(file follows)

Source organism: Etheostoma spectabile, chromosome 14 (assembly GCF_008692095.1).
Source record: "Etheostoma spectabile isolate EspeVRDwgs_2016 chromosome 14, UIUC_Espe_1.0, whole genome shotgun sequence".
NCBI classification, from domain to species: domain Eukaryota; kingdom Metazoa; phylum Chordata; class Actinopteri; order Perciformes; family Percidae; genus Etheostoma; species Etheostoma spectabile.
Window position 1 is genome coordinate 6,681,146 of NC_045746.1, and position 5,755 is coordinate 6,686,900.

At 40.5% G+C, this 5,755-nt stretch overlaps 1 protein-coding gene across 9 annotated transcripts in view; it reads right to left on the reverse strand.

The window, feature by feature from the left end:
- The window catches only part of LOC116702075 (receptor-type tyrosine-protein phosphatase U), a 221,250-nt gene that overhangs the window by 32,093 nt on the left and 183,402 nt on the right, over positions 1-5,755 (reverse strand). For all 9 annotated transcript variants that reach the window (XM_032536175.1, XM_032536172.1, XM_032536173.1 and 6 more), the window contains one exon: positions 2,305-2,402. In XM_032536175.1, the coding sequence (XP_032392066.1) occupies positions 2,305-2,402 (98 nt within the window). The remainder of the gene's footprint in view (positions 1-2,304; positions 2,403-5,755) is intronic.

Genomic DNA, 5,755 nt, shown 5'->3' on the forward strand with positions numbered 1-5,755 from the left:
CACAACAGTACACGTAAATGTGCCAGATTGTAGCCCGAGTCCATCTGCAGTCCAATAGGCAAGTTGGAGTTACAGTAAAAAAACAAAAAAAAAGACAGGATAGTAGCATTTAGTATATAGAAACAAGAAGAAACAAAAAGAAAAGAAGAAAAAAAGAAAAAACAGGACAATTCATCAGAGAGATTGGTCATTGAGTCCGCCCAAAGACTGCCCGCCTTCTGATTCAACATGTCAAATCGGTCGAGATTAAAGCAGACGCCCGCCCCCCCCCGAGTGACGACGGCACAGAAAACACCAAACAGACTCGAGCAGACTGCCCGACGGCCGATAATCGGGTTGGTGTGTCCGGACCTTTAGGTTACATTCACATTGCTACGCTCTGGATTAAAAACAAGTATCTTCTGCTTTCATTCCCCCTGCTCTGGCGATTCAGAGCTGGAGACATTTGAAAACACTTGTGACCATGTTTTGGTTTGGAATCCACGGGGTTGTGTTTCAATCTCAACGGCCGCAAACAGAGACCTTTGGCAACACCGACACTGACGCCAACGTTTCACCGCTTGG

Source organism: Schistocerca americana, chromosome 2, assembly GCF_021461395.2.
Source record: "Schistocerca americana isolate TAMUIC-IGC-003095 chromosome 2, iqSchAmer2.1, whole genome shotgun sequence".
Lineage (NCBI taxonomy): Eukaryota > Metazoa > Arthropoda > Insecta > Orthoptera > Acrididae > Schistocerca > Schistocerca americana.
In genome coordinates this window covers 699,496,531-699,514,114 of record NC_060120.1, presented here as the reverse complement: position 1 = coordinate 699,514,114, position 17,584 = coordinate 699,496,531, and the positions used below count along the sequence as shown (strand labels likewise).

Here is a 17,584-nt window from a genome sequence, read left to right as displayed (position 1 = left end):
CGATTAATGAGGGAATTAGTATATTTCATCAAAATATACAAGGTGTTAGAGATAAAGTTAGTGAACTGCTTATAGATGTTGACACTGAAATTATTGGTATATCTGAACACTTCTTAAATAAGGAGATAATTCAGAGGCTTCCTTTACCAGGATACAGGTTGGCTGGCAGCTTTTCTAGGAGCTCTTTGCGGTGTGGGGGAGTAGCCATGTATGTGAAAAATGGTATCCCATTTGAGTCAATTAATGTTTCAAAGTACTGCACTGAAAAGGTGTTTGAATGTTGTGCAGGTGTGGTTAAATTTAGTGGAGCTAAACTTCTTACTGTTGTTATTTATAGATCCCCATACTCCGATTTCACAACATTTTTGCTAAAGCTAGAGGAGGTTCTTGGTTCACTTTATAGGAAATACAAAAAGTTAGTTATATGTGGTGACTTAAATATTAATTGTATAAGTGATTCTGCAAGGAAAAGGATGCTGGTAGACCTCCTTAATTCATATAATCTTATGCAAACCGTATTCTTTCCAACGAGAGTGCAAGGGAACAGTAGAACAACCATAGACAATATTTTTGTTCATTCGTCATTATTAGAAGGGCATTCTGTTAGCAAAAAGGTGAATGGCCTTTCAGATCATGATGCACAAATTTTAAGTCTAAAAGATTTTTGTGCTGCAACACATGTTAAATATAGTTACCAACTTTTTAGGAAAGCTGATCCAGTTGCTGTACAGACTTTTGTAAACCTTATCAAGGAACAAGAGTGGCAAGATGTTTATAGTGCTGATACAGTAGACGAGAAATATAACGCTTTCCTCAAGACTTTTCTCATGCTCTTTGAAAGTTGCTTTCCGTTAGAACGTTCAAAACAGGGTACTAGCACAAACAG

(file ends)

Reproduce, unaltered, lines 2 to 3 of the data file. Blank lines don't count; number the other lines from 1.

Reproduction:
Source record: "Etheostoma spectabile isolate EspeVRDwgs_2016 chromosome 14, UIUC_Espe_1.0, whole genome shotgun sequence".
NCBI classification, from domain to species: domain Eukaryota; kingdom Metazoa; phylum Chordata; class Actinopteri; order Perciformes; family Percidae; genus Etheostoma; species Etheostoma spectabile.